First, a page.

Charles Rizzo is CFO at John Hancock Mutual Funds in Boston, Mass. and a member of the MIT EMBA class of 2013.
What can an investing company learn from a huge retail store like Wal-Mart? As I saw from our leadership coursework, the answer is: a lot. From Wal-Mart’s concepts of sustainability to its constant focus on generating cost savings, improving operations, using data, and eliminating waste, the company’s business practices inspired me to think about how they could be applied to our businesses at John Hancock.
I had been looking for a way to get my professional staff more engaged and connected to our business aside from their normal day-to-day responsibilities. I wanted to create a structure that would be fun and at the same time unlock their creative side while working together as a team. In other words, I wanted to find a way to inspire them to think outside of the box.
Establishing an Innovation council
After learning about Wal-Mart’s efforts in this area, I created an “Innovation Council”, a committee to discuss areas of business opportunity around concepts of sustainable business practices and innovation.
What is an Innovation Council? It is:
- a cross-functional team with representatives from information technology, human resources, sales and distribution, project management, accounting, compliance, and fund operations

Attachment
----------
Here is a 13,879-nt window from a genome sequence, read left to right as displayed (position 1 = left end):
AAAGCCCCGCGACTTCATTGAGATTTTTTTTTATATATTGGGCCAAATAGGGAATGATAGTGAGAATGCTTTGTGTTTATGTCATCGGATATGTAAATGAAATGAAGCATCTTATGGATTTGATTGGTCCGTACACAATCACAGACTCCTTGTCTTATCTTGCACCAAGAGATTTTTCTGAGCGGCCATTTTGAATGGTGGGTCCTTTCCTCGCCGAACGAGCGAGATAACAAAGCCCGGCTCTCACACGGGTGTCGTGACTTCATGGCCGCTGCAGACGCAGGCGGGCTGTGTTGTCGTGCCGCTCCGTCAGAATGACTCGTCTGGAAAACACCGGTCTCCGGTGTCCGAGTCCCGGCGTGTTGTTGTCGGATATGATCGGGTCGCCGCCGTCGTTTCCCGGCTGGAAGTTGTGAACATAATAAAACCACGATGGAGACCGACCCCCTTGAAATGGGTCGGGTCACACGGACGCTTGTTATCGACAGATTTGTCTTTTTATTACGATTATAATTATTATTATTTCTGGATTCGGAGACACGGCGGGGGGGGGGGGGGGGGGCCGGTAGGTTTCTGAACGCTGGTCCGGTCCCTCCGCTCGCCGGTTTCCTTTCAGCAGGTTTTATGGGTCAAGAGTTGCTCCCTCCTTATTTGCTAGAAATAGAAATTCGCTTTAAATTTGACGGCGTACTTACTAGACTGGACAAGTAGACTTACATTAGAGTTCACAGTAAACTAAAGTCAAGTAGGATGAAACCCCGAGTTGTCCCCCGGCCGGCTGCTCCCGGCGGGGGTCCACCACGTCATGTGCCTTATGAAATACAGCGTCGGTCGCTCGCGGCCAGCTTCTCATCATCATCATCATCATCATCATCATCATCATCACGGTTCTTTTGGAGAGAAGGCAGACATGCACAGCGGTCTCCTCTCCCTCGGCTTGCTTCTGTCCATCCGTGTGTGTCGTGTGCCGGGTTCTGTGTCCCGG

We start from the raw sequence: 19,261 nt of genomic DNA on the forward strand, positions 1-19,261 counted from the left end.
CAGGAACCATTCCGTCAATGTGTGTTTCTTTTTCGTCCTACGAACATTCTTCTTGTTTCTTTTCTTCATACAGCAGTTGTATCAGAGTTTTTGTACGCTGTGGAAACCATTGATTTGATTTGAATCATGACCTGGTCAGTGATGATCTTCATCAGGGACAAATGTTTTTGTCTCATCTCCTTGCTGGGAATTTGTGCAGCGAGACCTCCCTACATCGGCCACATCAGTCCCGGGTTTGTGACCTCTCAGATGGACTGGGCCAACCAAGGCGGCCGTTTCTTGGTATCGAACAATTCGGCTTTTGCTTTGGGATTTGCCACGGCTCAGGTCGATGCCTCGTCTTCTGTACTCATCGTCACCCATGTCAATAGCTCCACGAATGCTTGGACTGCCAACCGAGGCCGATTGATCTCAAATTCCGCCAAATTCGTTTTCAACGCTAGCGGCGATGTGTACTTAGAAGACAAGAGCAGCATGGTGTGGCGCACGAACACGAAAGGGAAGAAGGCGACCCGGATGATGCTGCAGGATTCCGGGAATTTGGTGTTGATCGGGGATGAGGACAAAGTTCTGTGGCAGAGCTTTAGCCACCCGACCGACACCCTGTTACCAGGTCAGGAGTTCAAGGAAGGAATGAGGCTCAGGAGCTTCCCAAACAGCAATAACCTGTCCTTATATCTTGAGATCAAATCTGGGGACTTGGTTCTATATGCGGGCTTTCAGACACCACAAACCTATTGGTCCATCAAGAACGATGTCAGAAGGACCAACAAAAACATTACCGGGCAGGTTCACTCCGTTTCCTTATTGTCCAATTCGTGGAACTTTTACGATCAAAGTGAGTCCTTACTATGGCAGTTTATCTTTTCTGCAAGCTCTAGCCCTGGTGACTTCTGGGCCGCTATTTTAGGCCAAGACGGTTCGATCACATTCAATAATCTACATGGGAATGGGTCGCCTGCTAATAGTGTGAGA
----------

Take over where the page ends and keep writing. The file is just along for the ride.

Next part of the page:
- comprised of volunteers who wanted to engage and are interested in innovation and sustainability
- charged with the mission of discussing opportunities that can generate value for our business as well as the shareholders in our company
To get started, I put together a presentation with examples from the book, The Wal-Mart Effect, to illustrate the numerous innovative methods the retailer utilizes in developing sustainable business practices and value for its shareholders. These points, while not exactly comparable to how a mutual fund business operates, immediately jumpstarted a lot of discussion on ways that we could generate sustainable business practices. Looking at an outside example built excitement within the team and illuminated a path to achieving success in the project.
As for boundaries, I didn’t set any for the Council. They can look at any areas they choose. As for a team structure, they don’t have one. Instead, I wanted the group to organize themselves around the broad objectives of the Council and let the leadership develop organically within the team. Too much formalization would stifle the creativity so I decided to leave it “rule-less.
As the Council seeks ideas and filters them among team members, the best ones chosen by the group are presented to a senior management steering committee. So far, they are off to a great start.
How have you inspired your colleagues to think outside of the box? What lessons can you draw from successful businesses in other industries?